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I’m a golfer. I know, it’s basically playing fetch with yourself.
But I love everything about the game; the challenge of the sport, the beauty of the course, the smell of the grass, the promise on the 1st tee that this is “that round”. It’s a game that can’t be won, only played.
In my younger days, golf was a way to spend time with friends, while enjoying a sport that seemed more fun than work. Friends who played basketball and football were always talking about how hard it was. That wasn’t the case on the golf course. Those days, I never really considered the health benefits of playing the game, but after my father and grandfather had some heart issues, they became regular playing partners with me.
So, I dig in on the health benefits of golf and love it more than before. Turns out, there is evidence that longevity, and reducing risk factors for stroke and heart disease are associated with a regular play on the golf course. Also, the repetitive need for strength and balance required to execute a golf swing can improve those factors as we age.
A 2006 study found that, on average, a golfer walking 18 holes of golf will take 12,000 steps to complete the round, far exceeding the recommended daily amount of steps recommended for a healthy routine.
While my grandfather was late taking up the game, having not played until after he retired, I’m sure he benefited from the extra exercise and activity during his retirement. But the best part for me was the time we spent together. After that, we golfed a lot and even took a golf vacation. And I still use the golf towel he bought for me from one of those trips. We would talk about that trip all the time, and he said it was one of the best times he ever had.
Seriously, as a grandson, how great is that? I am glad that my grandfather tried golf and at his age, it is not impossible. But what was also great, when he and my grandmother would often talk about how taking up the game was helping him with his health and adjusting to his retirement.
Along with the natural effects of exercise and fresh air, his dealing with retirement and the shift of emotions that goes along with it was eased when he was at the course. Another factor they repeatedly thanked me for, was the new friends he made now that he was at the golf course all the time - my grandmother was particularly grateful for that, and I got the credit.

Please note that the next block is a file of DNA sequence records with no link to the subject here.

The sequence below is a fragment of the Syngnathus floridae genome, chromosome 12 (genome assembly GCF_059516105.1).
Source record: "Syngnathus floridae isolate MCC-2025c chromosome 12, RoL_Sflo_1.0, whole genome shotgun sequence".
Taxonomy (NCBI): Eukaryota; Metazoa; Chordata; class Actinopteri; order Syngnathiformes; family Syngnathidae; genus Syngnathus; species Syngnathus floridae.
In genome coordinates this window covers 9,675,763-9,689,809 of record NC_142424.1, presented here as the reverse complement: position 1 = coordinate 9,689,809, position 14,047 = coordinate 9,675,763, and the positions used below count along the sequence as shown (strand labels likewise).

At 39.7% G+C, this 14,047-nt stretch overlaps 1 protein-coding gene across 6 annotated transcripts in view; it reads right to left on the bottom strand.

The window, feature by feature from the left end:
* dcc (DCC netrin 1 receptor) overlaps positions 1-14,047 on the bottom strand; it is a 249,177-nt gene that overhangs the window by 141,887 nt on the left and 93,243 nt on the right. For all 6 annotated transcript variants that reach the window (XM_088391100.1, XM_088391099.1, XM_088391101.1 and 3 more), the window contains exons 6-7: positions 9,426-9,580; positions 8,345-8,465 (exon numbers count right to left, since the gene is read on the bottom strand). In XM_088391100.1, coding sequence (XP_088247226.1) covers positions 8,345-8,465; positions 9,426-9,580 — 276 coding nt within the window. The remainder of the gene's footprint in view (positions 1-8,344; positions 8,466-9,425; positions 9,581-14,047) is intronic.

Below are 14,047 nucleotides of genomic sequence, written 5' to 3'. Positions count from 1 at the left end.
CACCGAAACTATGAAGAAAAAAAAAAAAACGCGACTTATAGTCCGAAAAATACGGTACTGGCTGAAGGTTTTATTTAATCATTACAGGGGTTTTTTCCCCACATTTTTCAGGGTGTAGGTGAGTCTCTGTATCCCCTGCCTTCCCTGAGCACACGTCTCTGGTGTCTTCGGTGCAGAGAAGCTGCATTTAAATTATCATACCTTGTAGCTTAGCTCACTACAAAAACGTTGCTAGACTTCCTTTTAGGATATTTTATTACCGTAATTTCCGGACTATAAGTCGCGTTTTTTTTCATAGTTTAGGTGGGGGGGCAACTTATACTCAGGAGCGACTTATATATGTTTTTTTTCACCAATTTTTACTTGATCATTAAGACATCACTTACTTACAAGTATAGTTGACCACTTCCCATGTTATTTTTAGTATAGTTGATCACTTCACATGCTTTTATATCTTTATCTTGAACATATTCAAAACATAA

Recent research published in the British Journal of Sports Medicine demonstrates the positive effects of golf on mental health. ‘Social interaction is the risk factor which has been undervalued,’ Roger Hawkes, the former chief medical officer of the European Tour and one of the authors of the study, told CNN. ‘Mental health is a big thing in this day and age, and moderate physical activity is associated with a reduction in anxiety and a reduction in depression.’
Had I never taken up the game, I would’ve never had those experiences and memories. As a bachelor, I spent a lot of time on the course, and after meeting my soon-to-be wife, she took up the game as well. It has become a game that we enjoy together before we got married, and plan to for the rest of our lives. Golf is one of the few sports where that is possible.
The game has also now trickled down to the next generation of our family. It all started when we bought an indoor putting green for our house as a bonding activity for the family. Then all three of my kids play, and one is even considering a career as a teaching professional.
I had no idea when I was younger that the game would be as big a part of my life as it is, and I can’t imagine my life without golf involved.I find myself spending time in my yard hitting practice balls or practicing on our indoor putting green in my living room. I would encourage anyone, even in these days of social distancing.
The game of golf is a great game. Take it up if you haven’t already, you won’t regret it.
Date of last review 01/07/20
Date of next review 01/07/20
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